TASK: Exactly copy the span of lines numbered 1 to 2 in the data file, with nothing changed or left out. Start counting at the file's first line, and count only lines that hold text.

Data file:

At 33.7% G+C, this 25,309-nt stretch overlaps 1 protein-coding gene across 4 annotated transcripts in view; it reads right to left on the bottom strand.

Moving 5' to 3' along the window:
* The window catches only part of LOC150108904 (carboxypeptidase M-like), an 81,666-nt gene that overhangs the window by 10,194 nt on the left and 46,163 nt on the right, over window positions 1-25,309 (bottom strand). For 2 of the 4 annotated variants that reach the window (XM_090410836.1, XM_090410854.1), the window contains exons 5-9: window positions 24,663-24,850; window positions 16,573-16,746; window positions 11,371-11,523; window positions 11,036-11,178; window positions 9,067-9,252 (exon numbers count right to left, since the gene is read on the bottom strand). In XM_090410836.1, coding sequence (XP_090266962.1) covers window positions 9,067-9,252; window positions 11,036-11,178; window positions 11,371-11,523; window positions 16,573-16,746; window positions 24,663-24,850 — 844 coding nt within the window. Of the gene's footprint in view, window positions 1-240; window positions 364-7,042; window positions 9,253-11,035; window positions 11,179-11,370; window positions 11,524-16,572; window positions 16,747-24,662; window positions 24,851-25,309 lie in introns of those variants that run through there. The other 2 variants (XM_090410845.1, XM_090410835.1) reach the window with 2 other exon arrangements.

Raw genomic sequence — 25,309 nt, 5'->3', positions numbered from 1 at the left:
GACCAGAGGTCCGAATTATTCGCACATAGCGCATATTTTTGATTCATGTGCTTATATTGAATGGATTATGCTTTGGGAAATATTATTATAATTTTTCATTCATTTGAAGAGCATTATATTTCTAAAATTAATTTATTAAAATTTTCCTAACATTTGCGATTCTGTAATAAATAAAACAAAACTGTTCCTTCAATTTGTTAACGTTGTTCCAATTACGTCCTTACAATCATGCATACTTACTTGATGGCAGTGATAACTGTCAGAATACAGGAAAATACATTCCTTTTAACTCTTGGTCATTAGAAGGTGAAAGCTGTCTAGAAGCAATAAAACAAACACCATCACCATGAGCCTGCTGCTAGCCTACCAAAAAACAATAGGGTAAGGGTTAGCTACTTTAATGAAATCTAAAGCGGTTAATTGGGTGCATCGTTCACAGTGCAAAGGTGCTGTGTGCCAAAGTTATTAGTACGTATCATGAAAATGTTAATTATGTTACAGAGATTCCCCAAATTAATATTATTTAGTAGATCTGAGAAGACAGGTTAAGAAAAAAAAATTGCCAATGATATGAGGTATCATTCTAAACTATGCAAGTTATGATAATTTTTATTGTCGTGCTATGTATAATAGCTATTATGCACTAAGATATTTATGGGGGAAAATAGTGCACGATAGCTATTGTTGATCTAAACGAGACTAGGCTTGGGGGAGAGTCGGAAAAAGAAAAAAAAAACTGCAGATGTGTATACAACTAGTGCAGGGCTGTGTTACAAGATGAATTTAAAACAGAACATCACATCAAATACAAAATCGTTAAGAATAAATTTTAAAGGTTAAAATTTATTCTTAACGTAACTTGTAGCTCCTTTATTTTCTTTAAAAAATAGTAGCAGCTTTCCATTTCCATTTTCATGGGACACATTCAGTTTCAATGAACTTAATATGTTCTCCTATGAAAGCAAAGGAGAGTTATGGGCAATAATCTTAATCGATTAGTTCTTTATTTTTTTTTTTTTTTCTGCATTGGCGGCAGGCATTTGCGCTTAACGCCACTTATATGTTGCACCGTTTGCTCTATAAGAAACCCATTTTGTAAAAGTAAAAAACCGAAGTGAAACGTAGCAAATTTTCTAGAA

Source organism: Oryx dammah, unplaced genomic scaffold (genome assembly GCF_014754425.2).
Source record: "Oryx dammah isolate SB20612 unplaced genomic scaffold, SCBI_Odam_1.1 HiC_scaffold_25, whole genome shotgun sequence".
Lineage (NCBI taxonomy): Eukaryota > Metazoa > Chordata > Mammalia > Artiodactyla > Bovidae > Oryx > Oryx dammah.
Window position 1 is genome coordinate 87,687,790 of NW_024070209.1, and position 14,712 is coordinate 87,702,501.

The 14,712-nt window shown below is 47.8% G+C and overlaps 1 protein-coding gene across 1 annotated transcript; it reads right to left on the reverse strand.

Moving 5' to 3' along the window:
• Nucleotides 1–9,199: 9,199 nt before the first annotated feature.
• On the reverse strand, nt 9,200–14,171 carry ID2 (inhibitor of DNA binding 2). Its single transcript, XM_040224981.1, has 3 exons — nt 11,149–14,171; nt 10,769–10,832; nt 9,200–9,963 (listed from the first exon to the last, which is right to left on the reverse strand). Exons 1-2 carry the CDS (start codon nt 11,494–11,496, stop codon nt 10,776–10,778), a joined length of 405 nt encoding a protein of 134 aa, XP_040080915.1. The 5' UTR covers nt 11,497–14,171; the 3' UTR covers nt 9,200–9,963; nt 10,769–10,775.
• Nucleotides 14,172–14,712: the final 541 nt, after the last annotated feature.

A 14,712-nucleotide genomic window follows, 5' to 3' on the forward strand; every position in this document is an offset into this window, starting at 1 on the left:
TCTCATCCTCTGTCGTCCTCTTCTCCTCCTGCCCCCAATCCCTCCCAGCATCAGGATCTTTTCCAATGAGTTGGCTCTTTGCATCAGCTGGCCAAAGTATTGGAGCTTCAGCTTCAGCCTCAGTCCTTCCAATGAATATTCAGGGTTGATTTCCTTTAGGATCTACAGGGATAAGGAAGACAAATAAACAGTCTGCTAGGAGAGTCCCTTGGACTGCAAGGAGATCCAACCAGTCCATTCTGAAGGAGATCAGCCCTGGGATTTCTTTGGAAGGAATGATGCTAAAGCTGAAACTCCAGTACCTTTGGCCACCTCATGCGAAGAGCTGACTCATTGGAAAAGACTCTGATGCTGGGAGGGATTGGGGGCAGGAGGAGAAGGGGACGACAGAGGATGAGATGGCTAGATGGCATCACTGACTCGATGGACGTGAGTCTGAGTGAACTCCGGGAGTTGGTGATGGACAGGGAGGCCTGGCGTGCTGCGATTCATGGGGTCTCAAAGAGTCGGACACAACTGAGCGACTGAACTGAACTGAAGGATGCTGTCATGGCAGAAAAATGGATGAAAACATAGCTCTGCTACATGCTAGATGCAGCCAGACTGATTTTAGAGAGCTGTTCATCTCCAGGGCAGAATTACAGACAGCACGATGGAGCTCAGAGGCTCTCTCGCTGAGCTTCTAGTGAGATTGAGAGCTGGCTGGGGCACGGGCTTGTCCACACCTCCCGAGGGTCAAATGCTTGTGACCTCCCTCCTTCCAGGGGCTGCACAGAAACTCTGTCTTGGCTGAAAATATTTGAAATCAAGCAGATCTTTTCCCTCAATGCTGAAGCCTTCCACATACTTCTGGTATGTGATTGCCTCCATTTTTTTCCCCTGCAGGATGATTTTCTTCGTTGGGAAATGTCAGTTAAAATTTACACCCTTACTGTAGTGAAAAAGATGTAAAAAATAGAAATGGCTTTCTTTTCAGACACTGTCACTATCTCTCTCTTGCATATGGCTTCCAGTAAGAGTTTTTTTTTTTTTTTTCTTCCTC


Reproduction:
At 33.7% G+C, this 25,309-nt stretch overlaps 1 protein-coding gene across 4 annotated transcripts in view; it reads right to left on the bottom strand.

Moving 5' to 3' along the window: